Built laundry detergent compositions containing 50% sodium tripo-lyphosphate, 30% sodium sulfate and 20% 2-dodecyl-l,3-bis(methylsulfinyl) propane, resulted in lipid .soil detergency properties (using naturally soiled cloth and wash water at 140 F.) superior to like formulations containing sodium dodecyl benzene sulfonate and approaching like formulations containing sodium tallow alkyl sulfate. The 1,3-bis-sulfoxide was superior to both the dodecylbenzenesu lfonate and the tallow alkyl sulfate in wash water at 80 F. As regards detergency, 1,3-bissulfoxides are at least as effective in built compositions as 1,2-bis-sulfoxide in built compositions (freshly prepared) containing, respectively, the same long chain alkyl groups.
As determined by guinea pig mildness tests, the l,3-bissulfoxides of this invention, e.g., Z-dOdecyI-LS-bis- (methylsulfinyl) propane are very mild to the skin. Such guinea pig tests are described in Canadian Patent 639,398 issued April 3, 1962, to Howard F. Drew et al.
1,3-bis-sulfoxides, e.g., Z-dodecyl-1,3-bis(methylsulfinyl) propane, can be used per se as detergents for hand washing or washing of woolens in aqueous solutions of 1% concentration for example.
The symmetrical 1,3-bis-sulfoxides differ markedly in solubility characteristics from corresponding 1,2-bissulfoxides. Unlike the 1,2-bis-sulfoxides, the symmetrical 1,3-bis-sulfoxides exhibit extremely steep Krafit ranges. This permits the use of water as a recrystallization solvent. The unsymmetrical 1,3-bis-sulfoxides, e.g. 1,3-bis(rnethylsulfinyl) pentadecane, are more soluble than the corresponding symmetrical compounds.
As to bacteriostatic activity, 2-dodecyl-1,3-bis(methylsulfinyl) propane effectively controlled M. aareas at 4.7 p.p.rn. and E. coli at about 150 p.p.m., being superior in this respect to 1,2-bis-sulfoxides.
To test the alkaline stability of the 1,3-bis-sulfoxides of this invention, particularly as compared to 1,2-bis sulfoxides, 8% aqueous solutions of potassium pyrophosphate were used. A series of samples containing 3 grams of 2-dodecyl-1,3-bis(methylsulfinyl) propane in 150 ml. of the pyrophosphate solution was compared with a like series of 3 grams of l,2-bis(met-hylsulfinyl) tetradecane in 150 ml. of the pyrophosphate solution. (The difference of one methylene group in the samples was found to be not significant for purposes of the comparison.) The solutions were kept at 60 C. and pH 10. A slow stream of nitrogen was used to sweep volatile products into traps containing 3% aqueous mercuric chloride. Periodically the precipitated c'omplex of methyl disulfide with mercuric chloride which formed in the traps was removed, dried and weighed to assess the rates of formation of decomposition products. In 14 days the 1,3-bis-sulfoxide produced no precipitate. The 1,2-bis-sulfoxide produced 0.6 gram of precipitate inl day, 1.0 gram in 5 days and 1.1 grams in 12 days. At this point, decomposition of the 1,2-bis-sulfoxide was substantially complete. This demonstrated the surprising alkaline stability of the 1,3- bis-sulfoxide as compared to the 1,2-bis-sulfoxide.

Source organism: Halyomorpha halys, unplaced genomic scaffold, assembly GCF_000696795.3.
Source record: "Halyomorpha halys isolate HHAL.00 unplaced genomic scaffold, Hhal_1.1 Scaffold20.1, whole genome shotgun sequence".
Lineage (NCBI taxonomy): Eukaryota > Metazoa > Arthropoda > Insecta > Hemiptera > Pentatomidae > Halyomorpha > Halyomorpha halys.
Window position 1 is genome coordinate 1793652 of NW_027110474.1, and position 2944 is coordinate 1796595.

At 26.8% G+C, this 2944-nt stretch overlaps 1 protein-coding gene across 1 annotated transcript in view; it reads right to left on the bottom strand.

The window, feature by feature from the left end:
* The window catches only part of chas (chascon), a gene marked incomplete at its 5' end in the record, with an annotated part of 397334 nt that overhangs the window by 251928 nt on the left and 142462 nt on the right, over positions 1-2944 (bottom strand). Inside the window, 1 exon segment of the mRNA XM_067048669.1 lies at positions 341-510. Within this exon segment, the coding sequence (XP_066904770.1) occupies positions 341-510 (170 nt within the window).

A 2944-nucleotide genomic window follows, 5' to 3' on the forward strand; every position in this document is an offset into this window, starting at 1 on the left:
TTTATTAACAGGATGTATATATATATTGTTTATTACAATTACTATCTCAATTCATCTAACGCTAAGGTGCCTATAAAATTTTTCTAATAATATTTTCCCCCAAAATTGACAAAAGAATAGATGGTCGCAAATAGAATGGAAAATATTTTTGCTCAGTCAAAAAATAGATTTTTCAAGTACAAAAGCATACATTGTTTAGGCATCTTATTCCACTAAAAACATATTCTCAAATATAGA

Samples of 2-dodecyl-l,3-bis(methylsultfinyl) propane remained odor-free on storage at room temperature for three months. 'The odor of decomposition products is quite noticeable in sealed samples of 1,2-bis-(methylsulfinyl) tetradecane in a few days. A sample of this 1,3-bis-sulfoxide was heated in vacuo for seven hours at C. (with very little decomposition. A sample of this 1,2-bis-sulfoxide, however, completely decomposed in four hours upon heating in vacuo at 150 C. The 1,3- bis-sulfoxides of this invention, e.g., 2-dodecyl-l,3-bis- (met-hylsul-finyl) propane, show similar superior thermal stability characteristics over 1,l-bis-sulfoxides, e.g., 1,1- bis (methylsulfinyl) dodecane.
The 1,3-bis-sulfoxides of this invention can be used in efiective alkaline detergent compositions having the following formulations.
Percent Z-dodecyl-l,3-bis(methylsulfinyl) propane 10 Sodium dodecylbenzene sulfonate (the dodecyl group being derived from tetrapropylene) 10 Sodium tripolyphosphate 50 Sodium sulfate 30 Percent 2-dodecyl-l,3-bis(ethylsulfiny1) propane 10 Condensation product of one mole of dodecanol and twelve moles of ethylene oxide 3 Sodium pyrophosphate 57 Sodium carbonate 3 Trisodium phosphate 3 Sodium sulfate 24 Liquid detergent:
Percent Z-decyl-l,3-bis(methylsulfinyl) butane 6 Sodium tetrapropylene benzene sulfonate 6 Potassium pyrophosphate 10 Potassium nitrilotriacetate 10 Potassium toluene sulfonate 8 Sodium silicate 3.8 Carboxymethyl hydroxyethyl cellulose 0.3 Water Balance '2-tetradecyl-1,3-bis(methylsulfinyl) propane 5 Ethanol l0 Tetrosodium ethylenediaminetetraacetate 10 Water 75 What is claimed is: 1. 1,3-bis-sulfoxide detergent compounds having the formula where one R is an alkyl group containing from 8 to 16 carbon atoms and the other R is hydrogen; R is selected from the group consisting of methyl and ethyl groups and hydrogen; R and R are selected from the group consisting of methyl and ethyl groups.
2 The compounds of claim 1 wherein R and R are methyl groups.
3. 2-alkyl-1,3-bis(methylsulfinyl) propane, wherein the alkyl ranges from about 8 to about 16 carbon atoms.
4. Z-dodecyl-l,3-bis(methylsulfinyl) propane.
5. la-lkyl-1,3-bis(methylsulfinyl) propane wherein the alkyl ranges from about 8 to about 16 carbon atoms.
(References on following page) References Cited by the Examiner UNITED STATES PATENTS Proe'll.
Webb 252-138 Sorensen 260-607 Tuvell 252-138 Schultz et a1 260-607 Coma et a1 260-607 OTHER REFERENCES Gaylord: Reduction With Complex Metal Hydrides, 1956, page 418.
5 CHARLES B. PARKER, Primary Ey cam z'ner.
A. T. MEYERS, DELBERT R. PHILLIPS, Assistant Examiners.